Eco Office Supplies Articles

The business case for green buildings: workplace productivity & health

Fostering a positive workplace environment makes good business sense. After all, your staff’s values, attitudes and behaviours can strongly influence business outcomes. As we increasingly understand the positive impact of eliminating toxins from the workplace environment, we will benefit from less absenteeism and employee turnover, better safety practices and improved staff wellbeing.

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Inside Small Business | Sustainability | Autumn 2015 Issue

Indoor air quality

We tend to think of air pollution as something outside – smog, ozone or haze hanging in the air. But the air inside our homes, offices, and other buildings can be more polluted.

The CSIRO estimates that the cost of poor indoor air quality in Australia may be as high as $12 billion per year. Recent comparative risk studies performed by the US Science Advisory Board have consistently ranked indoor air pollution among the top five environmental risks to public health. Our built environment is currently the world’s single largest contributor to greenhouse gas emissions, consumes around a third of our water and generates 40% of our waste.

Sick building syndrome

The term ‘sick building syndrome’ (SBS) describes an excess of chronic symptoms and persistent illness in office workers when fumes are inhaled from a range of products such as paints, photocopiers, carpets, office furnishings, glues, toxins, chemicals and plastics. Known as volatile organic compounds (VOCs), these fumes are emitted as gases from certain solids or liquids and are a major pollutant for indoor environments. VOCs include a variety of highly toxic chemicals, some of which may have shortand long-term adverse health effects including headaches and irritation of the eye, nose and throat. Others can affect coordination, cause nausea, and damage the liver, kidneys and central nervous system, and may even be a cause of cancer.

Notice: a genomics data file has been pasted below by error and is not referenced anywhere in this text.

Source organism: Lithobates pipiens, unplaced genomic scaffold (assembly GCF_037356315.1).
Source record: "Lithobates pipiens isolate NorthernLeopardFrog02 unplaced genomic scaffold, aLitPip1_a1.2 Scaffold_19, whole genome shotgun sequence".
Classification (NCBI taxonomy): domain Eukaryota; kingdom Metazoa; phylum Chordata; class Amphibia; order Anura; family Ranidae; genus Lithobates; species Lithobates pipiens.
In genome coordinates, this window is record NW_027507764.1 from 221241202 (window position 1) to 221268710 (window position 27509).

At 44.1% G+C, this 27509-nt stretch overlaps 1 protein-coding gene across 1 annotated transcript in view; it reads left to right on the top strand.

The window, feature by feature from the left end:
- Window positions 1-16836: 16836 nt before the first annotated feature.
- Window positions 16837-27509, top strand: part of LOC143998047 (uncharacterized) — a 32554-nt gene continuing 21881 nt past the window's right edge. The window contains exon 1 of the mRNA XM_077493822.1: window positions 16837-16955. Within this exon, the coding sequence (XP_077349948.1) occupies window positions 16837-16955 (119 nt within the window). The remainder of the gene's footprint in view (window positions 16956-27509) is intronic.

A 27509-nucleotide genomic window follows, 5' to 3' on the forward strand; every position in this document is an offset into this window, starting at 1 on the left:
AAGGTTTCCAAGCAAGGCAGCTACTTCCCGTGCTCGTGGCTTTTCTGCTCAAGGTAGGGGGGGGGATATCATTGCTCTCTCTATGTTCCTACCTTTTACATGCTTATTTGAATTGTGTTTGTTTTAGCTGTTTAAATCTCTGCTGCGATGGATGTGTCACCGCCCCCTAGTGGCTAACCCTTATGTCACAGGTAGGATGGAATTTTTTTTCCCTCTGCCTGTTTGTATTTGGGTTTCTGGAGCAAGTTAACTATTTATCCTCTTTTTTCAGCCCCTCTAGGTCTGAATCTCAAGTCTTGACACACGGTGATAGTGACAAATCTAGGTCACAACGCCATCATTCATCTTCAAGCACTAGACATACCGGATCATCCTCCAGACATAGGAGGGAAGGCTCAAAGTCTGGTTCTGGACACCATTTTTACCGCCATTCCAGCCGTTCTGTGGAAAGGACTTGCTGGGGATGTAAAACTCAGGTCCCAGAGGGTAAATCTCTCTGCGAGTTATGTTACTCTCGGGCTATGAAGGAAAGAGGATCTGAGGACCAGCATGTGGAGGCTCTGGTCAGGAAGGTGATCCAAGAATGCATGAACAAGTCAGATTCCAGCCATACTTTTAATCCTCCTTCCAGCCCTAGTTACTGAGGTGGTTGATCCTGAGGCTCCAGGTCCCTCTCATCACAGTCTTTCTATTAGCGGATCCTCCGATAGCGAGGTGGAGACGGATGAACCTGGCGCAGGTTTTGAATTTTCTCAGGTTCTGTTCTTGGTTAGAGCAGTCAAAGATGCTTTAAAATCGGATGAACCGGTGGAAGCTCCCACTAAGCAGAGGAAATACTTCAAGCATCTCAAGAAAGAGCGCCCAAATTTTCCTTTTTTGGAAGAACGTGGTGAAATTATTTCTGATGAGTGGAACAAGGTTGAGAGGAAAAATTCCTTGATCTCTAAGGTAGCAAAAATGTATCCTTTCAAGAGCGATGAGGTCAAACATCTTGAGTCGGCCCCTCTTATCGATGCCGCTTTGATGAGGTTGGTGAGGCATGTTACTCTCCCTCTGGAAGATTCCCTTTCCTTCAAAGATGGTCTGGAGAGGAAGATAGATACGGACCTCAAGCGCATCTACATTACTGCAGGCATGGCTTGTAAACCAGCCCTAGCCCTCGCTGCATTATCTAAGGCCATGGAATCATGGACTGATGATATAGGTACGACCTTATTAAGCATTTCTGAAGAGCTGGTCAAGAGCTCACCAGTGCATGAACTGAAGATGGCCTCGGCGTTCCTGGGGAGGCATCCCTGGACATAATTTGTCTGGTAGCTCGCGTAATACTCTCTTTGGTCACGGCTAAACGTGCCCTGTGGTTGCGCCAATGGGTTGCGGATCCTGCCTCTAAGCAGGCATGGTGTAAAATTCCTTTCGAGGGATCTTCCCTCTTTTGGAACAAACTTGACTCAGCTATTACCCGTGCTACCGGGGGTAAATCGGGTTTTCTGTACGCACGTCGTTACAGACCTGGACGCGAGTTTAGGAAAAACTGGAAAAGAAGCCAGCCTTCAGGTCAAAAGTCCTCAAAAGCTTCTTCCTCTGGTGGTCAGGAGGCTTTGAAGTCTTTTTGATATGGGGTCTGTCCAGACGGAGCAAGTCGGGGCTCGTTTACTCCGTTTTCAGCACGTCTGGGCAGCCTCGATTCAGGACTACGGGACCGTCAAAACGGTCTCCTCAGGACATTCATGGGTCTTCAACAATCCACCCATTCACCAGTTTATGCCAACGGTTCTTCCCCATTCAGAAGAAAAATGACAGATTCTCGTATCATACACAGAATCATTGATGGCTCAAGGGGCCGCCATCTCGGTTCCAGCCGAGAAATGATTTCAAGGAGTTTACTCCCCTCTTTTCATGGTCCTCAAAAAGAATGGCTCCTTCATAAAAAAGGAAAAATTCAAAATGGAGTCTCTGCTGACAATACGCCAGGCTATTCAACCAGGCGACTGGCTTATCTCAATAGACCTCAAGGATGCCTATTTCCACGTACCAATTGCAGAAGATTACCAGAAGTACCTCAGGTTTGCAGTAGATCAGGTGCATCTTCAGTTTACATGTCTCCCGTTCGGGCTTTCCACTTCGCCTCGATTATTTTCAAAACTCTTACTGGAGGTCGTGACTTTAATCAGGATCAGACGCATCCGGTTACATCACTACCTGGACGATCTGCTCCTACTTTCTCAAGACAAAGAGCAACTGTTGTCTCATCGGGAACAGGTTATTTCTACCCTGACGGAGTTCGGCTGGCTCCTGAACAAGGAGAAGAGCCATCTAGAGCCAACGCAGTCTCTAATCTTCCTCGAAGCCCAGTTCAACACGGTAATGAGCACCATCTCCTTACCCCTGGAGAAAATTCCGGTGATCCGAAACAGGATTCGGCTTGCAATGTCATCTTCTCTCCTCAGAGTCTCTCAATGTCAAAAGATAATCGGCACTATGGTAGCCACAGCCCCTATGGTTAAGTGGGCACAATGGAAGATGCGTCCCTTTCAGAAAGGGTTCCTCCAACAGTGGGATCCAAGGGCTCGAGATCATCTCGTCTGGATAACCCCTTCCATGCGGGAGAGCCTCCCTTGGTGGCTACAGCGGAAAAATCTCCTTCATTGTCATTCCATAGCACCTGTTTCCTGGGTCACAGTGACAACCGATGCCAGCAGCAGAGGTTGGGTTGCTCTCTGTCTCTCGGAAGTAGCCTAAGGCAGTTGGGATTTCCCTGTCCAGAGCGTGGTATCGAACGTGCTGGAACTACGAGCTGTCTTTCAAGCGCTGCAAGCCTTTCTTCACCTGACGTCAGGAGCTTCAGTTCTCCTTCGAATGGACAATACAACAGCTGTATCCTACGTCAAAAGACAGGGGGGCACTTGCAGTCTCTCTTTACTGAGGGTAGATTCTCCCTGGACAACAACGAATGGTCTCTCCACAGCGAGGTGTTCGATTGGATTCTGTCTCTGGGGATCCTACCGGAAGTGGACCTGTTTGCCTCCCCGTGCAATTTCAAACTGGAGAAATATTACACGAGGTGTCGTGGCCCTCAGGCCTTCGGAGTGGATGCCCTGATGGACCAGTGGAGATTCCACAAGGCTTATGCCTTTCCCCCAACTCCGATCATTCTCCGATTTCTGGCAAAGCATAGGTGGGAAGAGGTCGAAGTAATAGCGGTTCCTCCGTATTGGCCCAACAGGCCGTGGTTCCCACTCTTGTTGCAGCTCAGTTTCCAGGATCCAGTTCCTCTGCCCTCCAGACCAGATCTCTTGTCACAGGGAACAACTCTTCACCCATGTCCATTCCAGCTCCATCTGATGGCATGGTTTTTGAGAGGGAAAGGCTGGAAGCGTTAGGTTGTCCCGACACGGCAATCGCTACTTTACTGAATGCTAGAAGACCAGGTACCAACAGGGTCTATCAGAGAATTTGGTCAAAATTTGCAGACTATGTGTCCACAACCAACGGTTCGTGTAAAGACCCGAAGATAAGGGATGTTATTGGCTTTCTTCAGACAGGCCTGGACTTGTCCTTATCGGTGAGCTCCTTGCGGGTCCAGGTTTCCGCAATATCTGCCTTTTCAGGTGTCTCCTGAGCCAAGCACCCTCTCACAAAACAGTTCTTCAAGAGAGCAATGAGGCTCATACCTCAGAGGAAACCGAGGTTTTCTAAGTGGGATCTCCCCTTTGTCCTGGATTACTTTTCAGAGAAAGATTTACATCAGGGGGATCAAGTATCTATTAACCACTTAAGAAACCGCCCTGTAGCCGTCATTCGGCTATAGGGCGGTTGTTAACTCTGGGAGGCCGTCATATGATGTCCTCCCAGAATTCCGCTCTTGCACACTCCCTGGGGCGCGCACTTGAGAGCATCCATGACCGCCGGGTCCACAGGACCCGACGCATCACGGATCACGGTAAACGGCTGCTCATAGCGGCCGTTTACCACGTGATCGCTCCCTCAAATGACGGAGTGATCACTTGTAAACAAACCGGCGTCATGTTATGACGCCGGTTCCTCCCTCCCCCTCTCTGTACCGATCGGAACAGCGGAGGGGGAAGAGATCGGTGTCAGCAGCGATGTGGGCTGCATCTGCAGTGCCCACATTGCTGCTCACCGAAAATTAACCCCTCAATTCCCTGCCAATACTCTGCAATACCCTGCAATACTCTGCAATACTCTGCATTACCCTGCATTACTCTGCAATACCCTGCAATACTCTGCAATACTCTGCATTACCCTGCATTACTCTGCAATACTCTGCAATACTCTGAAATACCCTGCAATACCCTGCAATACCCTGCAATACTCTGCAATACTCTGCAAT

New fit-out or refurbishment

Building materials, furnishings and finishes are some of the largest contributors to indoor air pollution. In earlier days, furniture was made from timber and fabrics were made from natural fibres. These days flat-packed furniture, commercial carpentry and carpet glues contain formaldehyde. Synthetic fabrics are petroleum-based and treated with flameretardant chemicals. Synthetic chemical compounds used in glues, resins, stain treatments, dyes and many building materials may ‘off-gas’ into the indoor air in the first eight weeks and continue to a lesser degree for years. New carpeting VOCs may include toluene, benzene, formaldehyde, ethyl benzene, styrene, acetone and a host of other chemicals and carcinogens – some of which the Environmental Protection Agency has determined to be extremely hazardous substances. If you’ve ever felt queasy or lightheaded in a room recently floored with new carpeting, this is most likely why.

TIP Research and choose materials wisely, and try to avoid VOCs found in many new paints, rubber underlays, carpet, floorboard treatments, cabinetry, foam cushions and furnishings.